Last week, the PDSA released their annual Animal Wellbeing Report (PAW) which shows a concerning decline in the amount of pet owners getting their pets vaccinated.
This year’s report shows that just 75% of dogs and 65% of cats received a primary vaccination course when young. This course sets up your pet’s immune system to allow it to recognize diseases and protect the body against them. These percentages are the lowest ever recorded by the PAW Report and compares with 82% of dogs / 72% of cats in 2011.
Only 66% of pet owners (7.3 million dogs, 5.6 million cats and 500,000 rabbits) surveyed this year have provided their pet with annual booster vaccinations. 20% of dog and cat owners said their reason for not vaccinating was that it was ‘too expensive’.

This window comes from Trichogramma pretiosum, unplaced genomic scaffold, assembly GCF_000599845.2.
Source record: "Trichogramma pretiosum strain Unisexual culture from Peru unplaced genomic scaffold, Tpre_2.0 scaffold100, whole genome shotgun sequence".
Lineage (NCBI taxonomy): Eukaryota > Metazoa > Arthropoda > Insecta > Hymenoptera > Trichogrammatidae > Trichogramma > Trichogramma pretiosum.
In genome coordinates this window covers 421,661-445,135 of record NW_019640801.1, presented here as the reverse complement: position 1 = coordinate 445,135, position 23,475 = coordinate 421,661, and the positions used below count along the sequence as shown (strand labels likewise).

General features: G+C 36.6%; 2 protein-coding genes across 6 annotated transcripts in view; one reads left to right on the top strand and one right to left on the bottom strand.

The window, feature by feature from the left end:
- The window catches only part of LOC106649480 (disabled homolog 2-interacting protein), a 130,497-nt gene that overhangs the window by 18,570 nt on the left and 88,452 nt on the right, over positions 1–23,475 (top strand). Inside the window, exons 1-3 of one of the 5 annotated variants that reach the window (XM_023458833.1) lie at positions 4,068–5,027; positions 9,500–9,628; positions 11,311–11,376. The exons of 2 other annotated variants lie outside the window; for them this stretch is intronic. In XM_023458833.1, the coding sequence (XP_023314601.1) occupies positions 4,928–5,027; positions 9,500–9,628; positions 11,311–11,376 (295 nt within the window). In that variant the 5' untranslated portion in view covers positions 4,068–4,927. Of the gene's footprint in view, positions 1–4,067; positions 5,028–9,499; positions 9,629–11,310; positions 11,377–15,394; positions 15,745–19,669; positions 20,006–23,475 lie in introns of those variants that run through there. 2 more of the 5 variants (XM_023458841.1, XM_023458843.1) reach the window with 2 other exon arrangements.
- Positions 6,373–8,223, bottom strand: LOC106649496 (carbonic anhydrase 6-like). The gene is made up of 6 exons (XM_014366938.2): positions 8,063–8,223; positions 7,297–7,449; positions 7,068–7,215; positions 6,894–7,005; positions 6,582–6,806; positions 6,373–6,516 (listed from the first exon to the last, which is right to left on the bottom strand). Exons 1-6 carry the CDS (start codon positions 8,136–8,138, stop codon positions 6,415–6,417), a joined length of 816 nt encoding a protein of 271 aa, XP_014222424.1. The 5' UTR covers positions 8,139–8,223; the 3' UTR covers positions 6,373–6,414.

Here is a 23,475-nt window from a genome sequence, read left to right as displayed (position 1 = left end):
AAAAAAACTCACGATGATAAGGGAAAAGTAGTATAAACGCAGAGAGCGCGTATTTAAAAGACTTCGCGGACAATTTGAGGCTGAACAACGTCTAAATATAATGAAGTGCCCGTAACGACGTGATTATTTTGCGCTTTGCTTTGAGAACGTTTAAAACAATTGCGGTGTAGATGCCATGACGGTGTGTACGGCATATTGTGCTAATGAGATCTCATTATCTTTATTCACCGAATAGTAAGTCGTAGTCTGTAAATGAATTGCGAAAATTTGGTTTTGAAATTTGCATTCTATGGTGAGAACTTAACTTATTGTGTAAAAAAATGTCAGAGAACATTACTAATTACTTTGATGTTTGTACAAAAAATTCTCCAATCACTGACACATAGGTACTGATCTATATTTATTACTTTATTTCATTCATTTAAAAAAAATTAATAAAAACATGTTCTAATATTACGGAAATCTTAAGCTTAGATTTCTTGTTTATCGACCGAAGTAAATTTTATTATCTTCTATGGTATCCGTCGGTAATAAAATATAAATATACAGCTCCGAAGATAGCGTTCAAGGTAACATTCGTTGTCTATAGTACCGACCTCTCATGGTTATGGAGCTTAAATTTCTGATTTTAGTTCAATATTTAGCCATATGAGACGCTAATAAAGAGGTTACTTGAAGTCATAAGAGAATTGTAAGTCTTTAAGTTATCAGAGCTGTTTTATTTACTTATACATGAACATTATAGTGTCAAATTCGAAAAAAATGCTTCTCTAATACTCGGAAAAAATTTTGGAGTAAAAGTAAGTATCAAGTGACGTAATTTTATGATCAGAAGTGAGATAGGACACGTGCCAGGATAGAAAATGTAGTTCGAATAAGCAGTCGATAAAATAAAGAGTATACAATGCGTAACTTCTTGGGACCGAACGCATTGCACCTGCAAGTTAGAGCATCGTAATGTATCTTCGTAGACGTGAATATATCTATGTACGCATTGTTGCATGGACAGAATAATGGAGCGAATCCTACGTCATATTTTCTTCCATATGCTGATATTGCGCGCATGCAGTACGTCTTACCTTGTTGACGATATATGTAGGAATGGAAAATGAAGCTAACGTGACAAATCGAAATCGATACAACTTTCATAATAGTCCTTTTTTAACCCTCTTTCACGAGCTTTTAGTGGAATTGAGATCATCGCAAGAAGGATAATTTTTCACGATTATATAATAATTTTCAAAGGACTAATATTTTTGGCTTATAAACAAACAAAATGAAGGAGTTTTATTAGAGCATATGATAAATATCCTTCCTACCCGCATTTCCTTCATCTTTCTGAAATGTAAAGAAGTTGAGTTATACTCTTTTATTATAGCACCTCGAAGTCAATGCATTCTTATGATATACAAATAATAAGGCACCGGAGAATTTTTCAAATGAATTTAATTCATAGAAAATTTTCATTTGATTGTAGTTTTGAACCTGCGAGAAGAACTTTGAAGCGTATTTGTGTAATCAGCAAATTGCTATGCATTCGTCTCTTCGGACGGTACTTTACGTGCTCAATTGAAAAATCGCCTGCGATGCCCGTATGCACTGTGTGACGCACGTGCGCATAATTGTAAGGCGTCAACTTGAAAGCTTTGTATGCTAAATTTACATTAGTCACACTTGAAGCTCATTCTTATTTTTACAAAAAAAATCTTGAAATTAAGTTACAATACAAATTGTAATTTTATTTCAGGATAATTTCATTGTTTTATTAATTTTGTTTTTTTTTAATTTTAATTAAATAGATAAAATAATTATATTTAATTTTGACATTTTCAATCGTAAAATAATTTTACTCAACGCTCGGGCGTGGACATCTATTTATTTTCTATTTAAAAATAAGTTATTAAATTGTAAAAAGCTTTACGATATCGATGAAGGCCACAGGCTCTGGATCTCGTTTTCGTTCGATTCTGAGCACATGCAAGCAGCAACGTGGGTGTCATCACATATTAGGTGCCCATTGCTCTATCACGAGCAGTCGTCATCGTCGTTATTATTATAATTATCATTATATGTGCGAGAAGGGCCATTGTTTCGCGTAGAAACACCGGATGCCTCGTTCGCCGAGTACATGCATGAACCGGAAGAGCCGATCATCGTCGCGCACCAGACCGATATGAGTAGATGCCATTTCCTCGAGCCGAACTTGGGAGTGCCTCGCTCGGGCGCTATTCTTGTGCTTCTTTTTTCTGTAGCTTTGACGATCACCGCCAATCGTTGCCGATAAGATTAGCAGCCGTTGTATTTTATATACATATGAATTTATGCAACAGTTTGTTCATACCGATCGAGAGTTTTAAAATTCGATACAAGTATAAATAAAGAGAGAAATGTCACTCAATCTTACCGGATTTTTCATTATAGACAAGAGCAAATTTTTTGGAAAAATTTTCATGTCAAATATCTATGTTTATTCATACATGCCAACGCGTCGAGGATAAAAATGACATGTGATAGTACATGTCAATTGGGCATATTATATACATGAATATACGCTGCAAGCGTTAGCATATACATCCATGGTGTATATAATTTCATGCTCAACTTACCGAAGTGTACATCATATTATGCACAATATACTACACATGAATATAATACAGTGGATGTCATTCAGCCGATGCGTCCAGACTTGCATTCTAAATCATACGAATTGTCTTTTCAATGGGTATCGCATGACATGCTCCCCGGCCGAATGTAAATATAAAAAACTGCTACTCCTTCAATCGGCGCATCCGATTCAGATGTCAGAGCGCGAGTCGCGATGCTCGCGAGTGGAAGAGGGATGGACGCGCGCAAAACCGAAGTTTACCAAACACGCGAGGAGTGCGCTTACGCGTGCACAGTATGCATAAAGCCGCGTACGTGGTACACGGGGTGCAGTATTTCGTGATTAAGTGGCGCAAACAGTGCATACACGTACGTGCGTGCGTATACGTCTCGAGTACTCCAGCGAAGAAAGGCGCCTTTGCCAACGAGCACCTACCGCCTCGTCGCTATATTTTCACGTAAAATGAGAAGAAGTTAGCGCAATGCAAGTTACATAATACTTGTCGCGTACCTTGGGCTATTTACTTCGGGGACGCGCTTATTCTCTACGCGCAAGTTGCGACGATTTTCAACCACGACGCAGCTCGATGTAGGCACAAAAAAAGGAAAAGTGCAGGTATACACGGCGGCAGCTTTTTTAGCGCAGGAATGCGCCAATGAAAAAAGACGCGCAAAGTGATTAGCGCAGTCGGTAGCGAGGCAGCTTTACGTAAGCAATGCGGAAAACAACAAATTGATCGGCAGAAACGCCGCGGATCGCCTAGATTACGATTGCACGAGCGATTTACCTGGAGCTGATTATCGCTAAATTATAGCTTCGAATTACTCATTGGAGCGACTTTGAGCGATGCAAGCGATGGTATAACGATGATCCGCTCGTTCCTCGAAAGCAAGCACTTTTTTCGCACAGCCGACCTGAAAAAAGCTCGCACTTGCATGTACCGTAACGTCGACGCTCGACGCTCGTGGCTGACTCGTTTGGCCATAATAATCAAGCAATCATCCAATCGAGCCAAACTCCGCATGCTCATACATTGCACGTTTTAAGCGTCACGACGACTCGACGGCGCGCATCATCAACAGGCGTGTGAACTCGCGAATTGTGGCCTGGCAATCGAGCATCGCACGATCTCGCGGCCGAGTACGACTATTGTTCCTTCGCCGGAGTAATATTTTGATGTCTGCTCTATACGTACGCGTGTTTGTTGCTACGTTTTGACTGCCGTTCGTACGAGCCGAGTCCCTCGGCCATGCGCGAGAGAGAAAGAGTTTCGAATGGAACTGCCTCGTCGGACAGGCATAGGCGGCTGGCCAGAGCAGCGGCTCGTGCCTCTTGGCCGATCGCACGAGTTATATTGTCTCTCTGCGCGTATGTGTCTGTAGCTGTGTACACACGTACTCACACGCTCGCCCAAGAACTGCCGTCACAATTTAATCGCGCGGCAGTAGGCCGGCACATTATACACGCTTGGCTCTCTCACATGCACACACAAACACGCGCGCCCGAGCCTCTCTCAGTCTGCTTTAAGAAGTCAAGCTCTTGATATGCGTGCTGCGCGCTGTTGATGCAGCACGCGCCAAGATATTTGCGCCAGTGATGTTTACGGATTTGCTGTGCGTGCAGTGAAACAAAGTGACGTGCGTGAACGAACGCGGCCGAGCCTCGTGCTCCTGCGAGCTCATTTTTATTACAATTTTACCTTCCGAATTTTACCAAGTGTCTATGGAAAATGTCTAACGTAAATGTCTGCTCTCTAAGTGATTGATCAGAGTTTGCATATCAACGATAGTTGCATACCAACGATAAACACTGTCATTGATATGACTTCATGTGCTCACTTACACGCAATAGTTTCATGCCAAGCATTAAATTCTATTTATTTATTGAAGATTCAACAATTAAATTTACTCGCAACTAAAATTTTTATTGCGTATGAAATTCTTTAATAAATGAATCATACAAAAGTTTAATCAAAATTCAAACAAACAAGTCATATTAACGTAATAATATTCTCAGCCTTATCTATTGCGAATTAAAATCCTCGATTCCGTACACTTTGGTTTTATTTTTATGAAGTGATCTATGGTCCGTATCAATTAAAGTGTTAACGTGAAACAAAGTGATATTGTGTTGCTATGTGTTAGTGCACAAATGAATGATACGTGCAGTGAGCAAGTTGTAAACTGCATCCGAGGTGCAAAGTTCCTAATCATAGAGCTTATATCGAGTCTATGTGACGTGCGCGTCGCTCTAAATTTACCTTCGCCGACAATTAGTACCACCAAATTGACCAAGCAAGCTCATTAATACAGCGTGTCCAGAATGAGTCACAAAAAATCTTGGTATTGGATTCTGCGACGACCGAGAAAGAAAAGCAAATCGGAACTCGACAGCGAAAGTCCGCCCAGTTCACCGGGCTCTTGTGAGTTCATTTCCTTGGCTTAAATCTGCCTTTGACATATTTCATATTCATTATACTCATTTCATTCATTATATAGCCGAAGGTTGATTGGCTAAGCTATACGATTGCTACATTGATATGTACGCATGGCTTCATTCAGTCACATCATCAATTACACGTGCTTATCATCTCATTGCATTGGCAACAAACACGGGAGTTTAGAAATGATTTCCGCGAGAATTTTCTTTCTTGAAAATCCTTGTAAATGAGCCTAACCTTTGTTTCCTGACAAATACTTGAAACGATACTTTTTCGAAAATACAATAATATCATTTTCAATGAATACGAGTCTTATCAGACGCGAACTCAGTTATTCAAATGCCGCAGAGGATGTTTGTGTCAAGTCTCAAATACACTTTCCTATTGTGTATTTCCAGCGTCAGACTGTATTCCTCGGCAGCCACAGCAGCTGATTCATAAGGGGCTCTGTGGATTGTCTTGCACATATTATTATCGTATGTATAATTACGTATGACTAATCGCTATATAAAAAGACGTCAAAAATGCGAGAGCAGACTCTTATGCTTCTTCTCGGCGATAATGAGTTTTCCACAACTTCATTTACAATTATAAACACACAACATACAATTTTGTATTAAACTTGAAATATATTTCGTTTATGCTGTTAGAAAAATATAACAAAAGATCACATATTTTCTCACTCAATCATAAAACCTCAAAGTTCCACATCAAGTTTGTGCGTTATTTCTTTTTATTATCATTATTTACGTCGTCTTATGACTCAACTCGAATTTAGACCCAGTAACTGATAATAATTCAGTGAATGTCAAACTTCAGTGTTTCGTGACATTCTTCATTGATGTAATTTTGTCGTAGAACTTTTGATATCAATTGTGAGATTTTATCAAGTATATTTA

Nicola Martin, Head of Pet Health & Welfare at PDSA said: “The decreasing number of dogs, cats and rabbits receiving primary and booster vaccinations is a great concern for the health and welfare of the nation's pets.
“Vaccinations protect pets from infectious diseases, which can severely impact their health, and can often be fatal. Early immunisation can prevent a long list of diseases that can affect our companion animals.”
“While the latest PAW Report confirms that many of us get pets for the companionship and love they bring to our lives, it also highlights many owners continue to misjudge the costs involved in owning a pet. Despite potential lifetime costs of dog ownership easily rising to £21,000, the Report revealed 98% of dog owners surveyed estimated that their dog would cost less than this over the dog’s lifetime. This shows that the veterinary profession and animal welfare organisations need to do more to raise awareness of the financial reality of pet ownership – including preventive care and veterinary treatment – before owners take on a pet.”